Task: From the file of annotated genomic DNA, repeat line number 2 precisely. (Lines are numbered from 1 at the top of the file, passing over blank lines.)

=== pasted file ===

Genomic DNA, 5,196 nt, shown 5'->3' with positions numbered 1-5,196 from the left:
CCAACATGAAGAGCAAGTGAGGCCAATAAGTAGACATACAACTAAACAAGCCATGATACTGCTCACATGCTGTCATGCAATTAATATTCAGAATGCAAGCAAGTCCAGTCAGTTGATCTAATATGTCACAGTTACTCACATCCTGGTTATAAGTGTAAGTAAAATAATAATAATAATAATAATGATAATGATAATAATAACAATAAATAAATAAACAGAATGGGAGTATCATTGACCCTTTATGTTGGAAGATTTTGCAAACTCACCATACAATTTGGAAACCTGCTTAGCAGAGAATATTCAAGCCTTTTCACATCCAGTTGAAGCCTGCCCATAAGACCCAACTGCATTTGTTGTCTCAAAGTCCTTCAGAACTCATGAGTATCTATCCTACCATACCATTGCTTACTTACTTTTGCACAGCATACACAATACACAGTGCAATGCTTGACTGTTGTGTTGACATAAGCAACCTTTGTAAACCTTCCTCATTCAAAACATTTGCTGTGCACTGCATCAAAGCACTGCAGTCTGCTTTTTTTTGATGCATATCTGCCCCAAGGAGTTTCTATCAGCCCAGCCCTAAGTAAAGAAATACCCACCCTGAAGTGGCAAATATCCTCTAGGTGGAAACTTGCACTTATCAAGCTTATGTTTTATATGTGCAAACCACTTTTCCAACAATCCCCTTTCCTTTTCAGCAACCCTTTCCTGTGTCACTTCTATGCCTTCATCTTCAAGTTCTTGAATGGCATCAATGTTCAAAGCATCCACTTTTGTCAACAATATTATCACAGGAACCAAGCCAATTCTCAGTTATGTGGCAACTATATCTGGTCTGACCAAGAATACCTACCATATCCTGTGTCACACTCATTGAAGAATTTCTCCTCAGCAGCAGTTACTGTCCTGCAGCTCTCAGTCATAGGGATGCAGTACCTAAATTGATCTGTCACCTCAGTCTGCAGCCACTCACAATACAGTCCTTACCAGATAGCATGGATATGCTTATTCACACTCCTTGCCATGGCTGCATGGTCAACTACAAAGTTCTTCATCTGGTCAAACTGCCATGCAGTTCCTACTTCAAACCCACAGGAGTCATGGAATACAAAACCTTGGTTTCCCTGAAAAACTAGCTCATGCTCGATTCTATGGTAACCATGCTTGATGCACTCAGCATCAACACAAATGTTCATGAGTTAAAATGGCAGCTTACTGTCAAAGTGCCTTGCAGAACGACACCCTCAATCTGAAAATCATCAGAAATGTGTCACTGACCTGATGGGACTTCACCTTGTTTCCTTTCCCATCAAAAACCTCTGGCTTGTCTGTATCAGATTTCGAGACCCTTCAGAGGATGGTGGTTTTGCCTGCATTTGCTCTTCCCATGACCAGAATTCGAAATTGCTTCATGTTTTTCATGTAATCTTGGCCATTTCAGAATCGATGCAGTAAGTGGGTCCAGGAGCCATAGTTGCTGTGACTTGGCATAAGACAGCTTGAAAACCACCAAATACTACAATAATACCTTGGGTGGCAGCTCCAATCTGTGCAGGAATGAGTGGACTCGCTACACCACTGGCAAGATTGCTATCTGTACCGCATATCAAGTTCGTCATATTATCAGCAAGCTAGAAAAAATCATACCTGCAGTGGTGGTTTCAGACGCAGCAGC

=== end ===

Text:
CCAACATGAAGAGCAAGTGAGGCCAATAAGTAGACATACAACTAAACAAGCCATGATACTGCTCACATGCTGTCATGCAATTAATATTCAGAATGCAAGCAAGTCCAGTCAGTTGATCTAATATGTCACAGTTACTCACATCCTGGTTATAAGTGTAAGTAAAATAATAATAATAATAATAATGATAATGATAATAATAACAATAAATAAATAAACAGAATGGGAGTATCATTGACCCTTTATGTTGGAAGATTTTGCAAACTCACCATACAATTTGGAAACCTGCTTAGCAGAGAATATTCAAGCCTTTTCACATCCAGTTGAAGCCTGCCCATAAGACCCAACTGCATTTGTTGTCTCAAAGTCCTTCAGAACTCATGAGTATCTATCCTACCATACCATTGCTTACTTACTTTTGCACAGCATACACAATACACAGTGCAATGCTTGACTGTTGTGTTGACATAAGCAACCTTTGTAAACCTTCCTCATTCAAAACATTTGCTGTGCACTGCATCAAAGCACTGCAGTCTGCTTTTTTTTGATGCATATCTGCCCCAAGGAGTTTCTATCAGCCCAGCCCTAAGTAAAGAAATACCCACCCTGAAGTGGCAAATATCCTCTAGGTGGAAACTTGCACTTATCAAGCTTATGTTTTATATGTGCAAACCACTTTTCCAACAATCCCCTTTCCTTTTCAGCAACCCTTTCCTGTGTCACTTCTATGCCTTCATCTTCAAGTTCTTGAATGGCATCAATGTTCAAAGCATCCACTTTTGTCAACAATATTATCACAGGAACCAAGCCAATTCTCAGTTATGTGGCAACTATATCTGGTCTGACCAAGAATACCTACCATATCCTGTGTCACACTCATTGAAGAATTTCTCCTCAGCAGCAGTTACTGTCCTGCAGCTCTCAGTCATAGGGATGCAGTACCTAAATTGATCTGTCACCTCAGTCTGCAGCCACTCACAATACAGTCCTTACCAGATAGCATGGATATGCTTATTCACACTCCTTGCCATGGCTGCATGGTCAACTACAAAGTTCTTCATCTGGTCAAACTGCCATGCAGTTCCTACTTCAAACCCACAGGAGTCATGGAATACAAAACCTTGGTTTCCCTGAAAAACTAGCTCATGCTCGATTCTATGGTAACCATGCTTGATGCACTCAGCATCAACACAAATGTTCATGAGTTAAAATGGCAGCTTACTGTCAAAGTGCCTTGCAGAACGACACCCTCAATCTGAAAATCATCAGAAATGTGTCACTGACCTGATGGGACTTCACCTTGTTTCCTTTCCCATCAAAAACCTCTGGCTTGTCTGTATCAGATTTCGAGACCCTTCAGAGGATGGTGGTTTTGCCTGCATTTGCTCTTCCCATGACCAGAATTCGAAATTGCTTCATGTTTTTCATGTAATCTTGGCCATTTCAGAATCGATGCAGTAAGTGGGTCCAGGAGCCATAGTTGCTGTGACTTGGCATAAGACAGCTTGAAAACCACCAAATACTACAATAATACCTTGGGTGGCAGCTCCAATCTGTGCAGGAATGAGTGGACTCGCTACACCACTGGCAAGATTGCTATCTGTACCGCATATCAAGTTCGTCATATTATCAGCAAGCTAGAAAAAATCATACCTGCAGTGGTGGTTTCAGACGCAGCAGC